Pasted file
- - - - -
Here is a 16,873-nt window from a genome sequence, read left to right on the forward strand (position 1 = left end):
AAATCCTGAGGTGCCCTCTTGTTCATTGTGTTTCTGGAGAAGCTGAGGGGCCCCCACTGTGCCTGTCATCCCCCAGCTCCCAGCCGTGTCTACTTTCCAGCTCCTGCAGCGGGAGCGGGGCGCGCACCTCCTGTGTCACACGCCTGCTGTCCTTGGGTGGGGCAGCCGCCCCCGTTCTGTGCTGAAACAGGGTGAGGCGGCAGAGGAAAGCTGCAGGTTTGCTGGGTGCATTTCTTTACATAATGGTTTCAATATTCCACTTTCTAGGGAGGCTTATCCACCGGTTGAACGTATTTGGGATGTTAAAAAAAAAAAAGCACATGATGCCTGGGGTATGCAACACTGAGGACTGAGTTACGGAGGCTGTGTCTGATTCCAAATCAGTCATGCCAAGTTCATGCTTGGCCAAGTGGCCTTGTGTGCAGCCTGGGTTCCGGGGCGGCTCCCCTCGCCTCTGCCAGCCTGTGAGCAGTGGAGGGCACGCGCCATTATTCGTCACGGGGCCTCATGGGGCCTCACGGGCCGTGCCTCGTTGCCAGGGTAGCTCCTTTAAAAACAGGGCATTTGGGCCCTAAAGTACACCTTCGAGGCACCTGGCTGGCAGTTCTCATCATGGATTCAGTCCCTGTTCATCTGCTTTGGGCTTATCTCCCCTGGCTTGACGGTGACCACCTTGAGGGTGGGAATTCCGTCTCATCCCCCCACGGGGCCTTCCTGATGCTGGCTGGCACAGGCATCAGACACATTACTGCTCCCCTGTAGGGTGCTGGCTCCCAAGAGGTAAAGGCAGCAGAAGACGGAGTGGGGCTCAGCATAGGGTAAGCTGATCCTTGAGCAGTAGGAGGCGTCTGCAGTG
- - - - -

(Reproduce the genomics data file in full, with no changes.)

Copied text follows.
Here is a 16,873-nt window from a genome sequence, read left to right on the forward strand (position 1 = left end):
AAATCCTGAGGTGCCCTCTTGTTCATTGTGTTTCTGGAGAAGCTGAGGGGCCCCCACTGTGCCTGTCATCCCCCAGCTCCCAGCCGTGTCTACTTTCCAGCTCCTGCAGCGGGAGCGGGGCGCGCACCTCCTGTGTCACACGCCTGCTGTCCTTGGGTGGGGCAGCCGCCCCCGTTCTGTGCTGAAACAGGGTGAGGCGGCAGAGGAAAGCTGCAGGTTTGCTGGGTGCATTTCTTTACATAATGGTTTCAATATTCCACTTTCTAGGGAGGCTTATCCACCGGTTGAACGTATTTGGGATGTTAAAAAAAAAAAAGCACATGATGCCTGGGGTATGCAACACTGAGGACTGAGTTACGGAGGCTGTGTCTGATTCCAAATCAGTCATGCCAAGTTCATGCTTGGCCAAGTGGCCTTGTGTGCAGCCTGGGTTCCGGGGCGGCTCCCCTCGCCTCTGCCAGCCTGTGAGCAGTGGAGGGCACGCGCCATTATTCGTCACGGGGCCTCATGGGGCCTCACGGGCCGTGCCTCGTTGCCAGGGTAGCTCCTTTAAAAACAGGGCATTTGGGCCCTAAAGTACACCTTCGAGGCACCTGGCTGGCAGTTCTCATCATGGATTCAGTCCCTGTTCATCTGCTTTGGGCTTATCTCCCCTGGCTTGACGGTGACCACCTTGAGGGTGGGAATTCCGTCTCATCCCCCCACGGGGCCTTCCTGATGCTGGCTGGCACAGGCATCAGACACATTACTGCTCCCCTGTAGGGTGCTGGCTCCCAAGAGGTAAAGGCAGCAGAAGACGGAGTGGGGCTCAGCATAGGGTAAGCTGATCCTTGAGCAGTAGGAGGCGTCTGCAGTG